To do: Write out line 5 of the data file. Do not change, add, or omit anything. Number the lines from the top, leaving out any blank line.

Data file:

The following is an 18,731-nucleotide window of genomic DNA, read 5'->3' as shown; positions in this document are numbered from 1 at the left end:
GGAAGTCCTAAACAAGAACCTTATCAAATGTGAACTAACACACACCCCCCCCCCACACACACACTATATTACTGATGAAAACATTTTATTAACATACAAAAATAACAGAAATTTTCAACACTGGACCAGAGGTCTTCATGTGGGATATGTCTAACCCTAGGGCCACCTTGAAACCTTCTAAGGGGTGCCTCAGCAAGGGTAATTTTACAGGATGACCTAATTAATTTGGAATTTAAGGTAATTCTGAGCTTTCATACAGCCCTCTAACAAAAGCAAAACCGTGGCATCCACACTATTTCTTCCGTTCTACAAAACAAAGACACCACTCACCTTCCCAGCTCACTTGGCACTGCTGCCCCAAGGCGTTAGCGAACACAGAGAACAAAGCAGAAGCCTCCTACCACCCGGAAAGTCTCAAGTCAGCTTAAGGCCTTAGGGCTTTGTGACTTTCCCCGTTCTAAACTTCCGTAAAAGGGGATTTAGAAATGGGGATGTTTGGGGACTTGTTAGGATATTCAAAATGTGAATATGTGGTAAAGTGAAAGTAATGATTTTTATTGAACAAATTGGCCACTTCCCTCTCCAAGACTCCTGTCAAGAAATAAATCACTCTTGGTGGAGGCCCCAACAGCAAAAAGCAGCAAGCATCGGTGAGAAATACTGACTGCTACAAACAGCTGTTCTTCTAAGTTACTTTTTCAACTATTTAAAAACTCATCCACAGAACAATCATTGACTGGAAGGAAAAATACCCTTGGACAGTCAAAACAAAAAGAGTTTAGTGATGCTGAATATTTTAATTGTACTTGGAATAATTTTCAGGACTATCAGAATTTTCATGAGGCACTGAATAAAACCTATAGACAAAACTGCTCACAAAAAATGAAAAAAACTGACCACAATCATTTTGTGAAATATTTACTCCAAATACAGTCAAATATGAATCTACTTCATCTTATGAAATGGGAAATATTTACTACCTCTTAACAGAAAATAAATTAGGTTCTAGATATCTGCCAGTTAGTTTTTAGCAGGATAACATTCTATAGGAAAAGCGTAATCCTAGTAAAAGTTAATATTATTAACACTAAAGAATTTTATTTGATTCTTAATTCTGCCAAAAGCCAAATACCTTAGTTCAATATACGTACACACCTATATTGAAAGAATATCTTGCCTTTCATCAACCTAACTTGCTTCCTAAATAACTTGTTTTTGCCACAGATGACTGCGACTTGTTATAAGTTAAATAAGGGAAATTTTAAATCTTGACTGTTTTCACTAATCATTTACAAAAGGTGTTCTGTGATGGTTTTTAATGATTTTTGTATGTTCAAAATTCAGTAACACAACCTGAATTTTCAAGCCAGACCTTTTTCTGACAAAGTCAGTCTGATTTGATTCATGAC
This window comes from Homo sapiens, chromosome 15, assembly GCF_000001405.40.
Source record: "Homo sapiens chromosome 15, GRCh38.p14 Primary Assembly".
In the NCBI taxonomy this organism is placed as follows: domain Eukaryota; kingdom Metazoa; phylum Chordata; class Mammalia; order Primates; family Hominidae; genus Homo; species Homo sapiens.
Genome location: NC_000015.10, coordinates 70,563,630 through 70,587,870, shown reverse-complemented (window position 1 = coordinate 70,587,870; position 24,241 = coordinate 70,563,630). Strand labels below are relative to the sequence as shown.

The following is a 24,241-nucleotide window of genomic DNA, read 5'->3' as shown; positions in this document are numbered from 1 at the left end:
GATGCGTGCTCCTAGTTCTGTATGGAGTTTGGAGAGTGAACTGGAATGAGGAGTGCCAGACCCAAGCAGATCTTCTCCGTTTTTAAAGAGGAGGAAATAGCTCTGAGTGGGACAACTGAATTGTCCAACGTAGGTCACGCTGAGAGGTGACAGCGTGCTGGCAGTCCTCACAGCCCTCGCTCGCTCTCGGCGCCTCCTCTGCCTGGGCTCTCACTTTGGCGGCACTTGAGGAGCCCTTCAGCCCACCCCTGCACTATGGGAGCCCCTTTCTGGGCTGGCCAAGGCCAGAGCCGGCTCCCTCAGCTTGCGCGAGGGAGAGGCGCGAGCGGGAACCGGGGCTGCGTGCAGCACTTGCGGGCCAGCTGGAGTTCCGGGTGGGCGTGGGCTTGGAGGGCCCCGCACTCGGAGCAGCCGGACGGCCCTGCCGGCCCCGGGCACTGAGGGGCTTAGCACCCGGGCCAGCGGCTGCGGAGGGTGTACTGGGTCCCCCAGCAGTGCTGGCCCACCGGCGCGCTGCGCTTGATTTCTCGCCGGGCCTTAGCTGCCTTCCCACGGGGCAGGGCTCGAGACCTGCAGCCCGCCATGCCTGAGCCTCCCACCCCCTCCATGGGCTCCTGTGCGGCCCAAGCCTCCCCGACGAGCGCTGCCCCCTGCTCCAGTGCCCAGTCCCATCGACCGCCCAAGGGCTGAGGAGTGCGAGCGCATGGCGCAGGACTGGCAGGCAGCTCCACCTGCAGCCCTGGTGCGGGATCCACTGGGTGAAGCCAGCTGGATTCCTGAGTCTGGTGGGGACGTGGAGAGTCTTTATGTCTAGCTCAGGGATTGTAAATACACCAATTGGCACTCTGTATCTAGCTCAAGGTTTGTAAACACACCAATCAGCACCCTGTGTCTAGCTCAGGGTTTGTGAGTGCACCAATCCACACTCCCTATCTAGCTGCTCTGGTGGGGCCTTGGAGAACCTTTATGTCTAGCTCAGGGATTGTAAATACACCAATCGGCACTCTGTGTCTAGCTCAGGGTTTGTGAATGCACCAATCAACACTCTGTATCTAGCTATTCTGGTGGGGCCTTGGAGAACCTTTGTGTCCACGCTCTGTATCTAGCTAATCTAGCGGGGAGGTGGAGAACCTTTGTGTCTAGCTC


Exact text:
In the NCBI taxonomy this organism is placed as follows: domain Eukaryota; kingdom Metazoa; phylum Chordata; class Mammalia; order Primates; family Hominidae; genus Homo; species Homo sapiens.